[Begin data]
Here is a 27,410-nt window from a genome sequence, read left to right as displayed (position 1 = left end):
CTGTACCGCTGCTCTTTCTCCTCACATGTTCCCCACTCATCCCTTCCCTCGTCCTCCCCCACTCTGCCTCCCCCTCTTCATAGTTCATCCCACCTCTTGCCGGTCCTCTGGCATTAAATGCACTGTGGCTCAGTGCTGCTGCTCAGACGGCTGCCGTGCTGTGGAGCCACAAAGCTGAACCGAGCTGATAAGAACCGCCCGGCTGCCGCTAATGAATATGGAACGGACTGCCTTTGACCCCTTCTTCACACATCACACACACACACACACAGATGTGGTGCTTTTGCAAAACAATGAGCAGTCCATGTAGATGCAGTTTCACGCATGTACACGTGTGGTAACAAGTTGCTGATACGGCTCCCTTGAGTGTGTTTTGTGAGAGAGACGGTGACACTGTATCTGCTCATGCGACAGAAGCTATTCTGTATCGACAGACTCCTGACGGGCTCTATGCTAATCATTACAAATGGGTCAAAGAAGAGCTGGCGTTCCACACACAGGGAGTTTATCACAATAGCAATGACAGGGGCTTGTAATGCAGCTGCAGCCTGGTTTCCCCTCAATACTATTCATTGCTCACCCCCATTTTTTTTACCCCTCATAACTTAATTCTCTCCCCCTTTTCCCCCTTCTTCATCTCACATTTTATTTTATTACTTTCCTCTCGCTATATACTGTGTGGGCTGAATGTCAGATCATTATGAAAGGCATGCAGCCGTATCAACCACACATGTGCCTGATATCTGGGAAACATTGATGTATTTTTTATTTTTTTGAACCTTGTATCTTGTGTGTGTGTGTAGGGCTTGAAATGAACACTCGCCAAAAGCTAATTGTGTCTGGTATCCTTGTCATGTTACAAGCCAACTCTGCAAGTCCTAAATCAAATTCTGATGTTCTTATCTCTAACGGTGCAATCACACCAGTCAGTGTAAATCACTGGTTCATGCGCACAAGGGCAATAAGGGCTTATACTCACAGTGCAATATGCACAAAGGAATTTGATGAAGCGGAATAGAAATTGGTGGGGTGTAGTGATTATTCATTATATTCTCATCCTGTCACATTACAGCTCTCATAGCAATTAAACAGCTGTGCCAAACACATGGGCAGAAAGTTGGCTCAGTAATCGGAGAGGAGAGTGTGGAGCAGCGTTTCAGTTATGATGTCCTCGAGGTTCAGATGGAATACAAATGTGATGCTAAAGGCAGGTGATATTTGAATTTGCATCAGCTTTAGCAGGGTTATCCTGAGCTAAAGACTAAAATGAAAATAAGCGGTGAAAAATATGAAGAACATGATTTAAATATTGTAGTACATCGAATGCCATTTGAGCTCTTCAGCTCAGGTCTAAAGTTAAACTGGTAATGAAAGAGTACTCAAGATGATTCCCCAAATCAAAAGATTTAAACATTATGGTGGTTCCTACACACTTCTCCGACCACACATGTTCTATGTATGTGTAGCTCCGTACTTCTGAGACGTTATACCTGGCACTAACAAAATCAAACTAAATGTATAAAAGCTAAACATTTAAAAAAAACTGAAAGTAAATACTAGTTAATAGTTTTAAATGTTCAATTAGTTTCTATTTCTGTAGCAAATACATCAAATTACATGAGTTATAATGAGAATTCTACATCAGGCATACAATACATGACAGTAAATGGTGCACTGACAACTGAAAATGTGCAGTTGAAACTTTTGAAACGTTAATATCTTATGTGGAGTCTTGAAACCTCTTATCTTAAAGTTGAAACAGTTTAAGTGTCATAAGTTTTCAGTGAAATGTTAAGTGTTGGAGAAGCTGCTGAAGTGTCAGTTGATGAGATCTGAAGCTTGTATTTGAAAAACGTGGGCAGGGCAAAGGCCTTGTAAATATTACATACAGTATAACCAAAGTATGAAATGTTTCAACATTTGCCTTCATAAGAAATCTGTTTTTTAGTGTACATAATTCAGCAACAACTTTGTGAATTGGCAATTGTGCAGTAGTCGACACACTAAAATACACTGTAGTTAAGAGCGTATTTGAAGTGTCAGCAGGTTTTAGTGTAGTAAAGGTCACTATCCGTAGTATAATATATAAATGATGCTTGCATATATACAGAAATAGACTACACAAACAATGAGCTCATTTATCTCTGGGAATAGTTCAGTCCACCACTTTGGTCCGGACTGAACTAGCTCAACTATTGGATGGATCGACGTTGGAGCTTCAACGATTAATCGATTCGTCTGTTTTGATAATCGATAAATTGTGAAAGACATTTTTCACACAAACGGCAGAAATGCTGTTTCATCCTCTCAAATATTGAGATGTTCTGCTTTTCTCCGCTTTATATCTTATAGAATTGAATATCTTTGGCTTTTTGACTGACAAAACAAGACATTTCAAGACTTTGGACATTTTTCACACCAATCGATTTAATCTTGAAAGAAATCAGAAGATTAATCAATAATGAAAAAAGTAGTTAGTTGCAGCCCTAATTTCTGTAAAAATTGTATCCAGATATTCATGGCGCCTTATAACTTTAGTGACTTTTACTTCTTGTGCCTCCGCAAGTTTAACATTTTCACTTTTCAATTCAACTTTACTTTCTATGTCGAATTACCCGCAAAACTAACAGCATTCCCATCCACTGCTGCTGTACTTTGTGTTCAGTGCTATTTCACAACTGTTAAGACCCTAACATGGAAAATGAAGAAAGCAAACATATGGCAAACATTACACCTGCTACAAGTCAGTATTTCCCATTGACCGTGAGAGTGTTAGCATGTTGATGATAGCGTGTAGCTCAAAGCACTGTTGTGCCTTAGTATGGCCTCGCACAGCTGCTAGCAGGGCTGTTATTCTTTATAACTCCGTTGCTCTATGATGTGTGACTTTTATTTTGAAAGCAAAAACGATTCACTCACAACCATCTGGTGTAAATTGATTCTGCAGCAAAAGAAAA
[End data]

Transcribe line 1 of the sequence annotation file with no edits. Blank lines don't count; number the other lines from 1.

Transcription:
Here is a 27,410-nt window from a genome sequence, read left to right as displayed (position 1 = left end):